Florida governor vetoes ‘toilet to tap’ bill
TALLAHASSEE, Fla. (AP) — Florida Gov. Rick Scott sided with environmentalists Friday by vetoing a so-called “toilet to tap” bill that would have allowed treated wastewater to be pumped back into the state’s groundwater.
With that pen stroke, Scott avoided the epithet “Governor Poopy Water,” something environmentalists had vowed to call him if he let the bill become law.
“Protecting Florida’s environment has been a top priority during my time as governor,” Scott said in the veto letter. “Florida has stringent water quality standards, and we are going to keep it that way.”
Scott hasn’t always been popular with environmental groups, and the decision will head off criticism as he prepares a run for U.S. Senate.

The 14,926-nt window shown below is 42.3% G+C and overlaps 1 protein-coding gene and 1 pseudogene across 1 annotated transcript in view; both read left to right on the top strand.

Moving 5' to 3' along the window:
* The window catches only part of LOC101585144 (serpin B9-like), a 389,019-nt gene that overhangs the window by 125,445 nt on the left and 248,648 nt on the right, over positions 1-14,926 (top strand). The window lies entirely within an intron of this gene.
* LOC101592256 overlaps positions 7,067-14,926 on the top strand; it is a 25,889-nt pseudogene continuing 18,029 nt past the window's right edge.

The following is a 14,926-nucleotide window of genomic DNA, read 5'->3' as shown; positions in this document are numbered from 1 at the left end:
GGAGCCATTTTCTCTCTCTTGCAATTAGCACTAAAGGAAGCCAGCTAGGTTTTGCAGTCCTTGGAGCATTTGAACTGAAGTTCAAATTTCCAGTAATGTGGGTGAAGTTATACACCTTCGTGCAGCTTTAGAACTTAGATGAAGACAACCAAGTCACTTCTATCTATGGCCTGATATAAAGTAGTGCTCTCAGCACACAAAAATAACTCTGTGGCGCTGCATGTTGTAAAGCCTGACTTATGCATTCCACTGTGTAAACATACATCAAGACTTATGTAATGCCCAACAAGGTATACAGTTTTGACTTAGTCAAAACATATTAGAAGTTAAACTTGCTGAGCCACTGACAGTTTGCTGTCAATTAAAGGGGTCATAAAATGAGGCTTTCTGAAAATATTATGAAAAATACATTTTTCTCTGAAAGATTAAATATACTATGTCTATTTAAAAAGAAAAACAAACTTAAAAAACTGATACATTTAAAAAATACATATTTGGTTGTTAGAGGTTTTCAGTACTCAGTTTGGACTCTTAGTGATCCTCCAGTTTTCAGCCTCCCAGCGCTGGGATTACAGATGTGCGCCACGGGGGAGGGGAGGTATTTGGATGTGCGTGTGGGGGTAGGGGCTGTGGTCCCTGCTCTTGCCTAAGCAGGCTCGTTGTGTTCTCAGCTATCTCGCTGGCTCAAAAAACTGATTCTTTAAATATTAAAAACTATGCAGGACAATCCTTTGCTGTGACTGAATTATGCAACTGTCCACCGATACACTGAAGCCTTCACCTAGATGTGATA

A group calling itself Citizens Against Contaminated Aquifer Water, or CACA Water for short, canceled a news conference scheduled for Monday in a last-minute effort to persuade Scott to veto the bill.
“I am surprised by this, for sure, and pleasantly surprised by this, of course,” said event organizer Brian Lee, who chairs the Leon County Soil and Water Conservation District. “I hope that means he was listening to the people.”
Several environmental groups urged people to call and email the governor’s office in opposition to the bill. The Clean Water Network of Florida has used the slogan “Toilet to tap — let’s flush it.” That group and others used social media to promote the “Governor Poopy Water” nickname if Scott signed the legislation.
Proponents of the bill said that treated water injected into aquifers would have met federal drinking water standards and would have helped sustain water resources and supplies.
But opponents said federal water standards don’t test for things such as pharmaceuticals, which could be spread through human waste.
Scott is expected to announce Monday that he’ll challenge three-term Democratic U.S. Sen. Bill Nelson in this year’s election.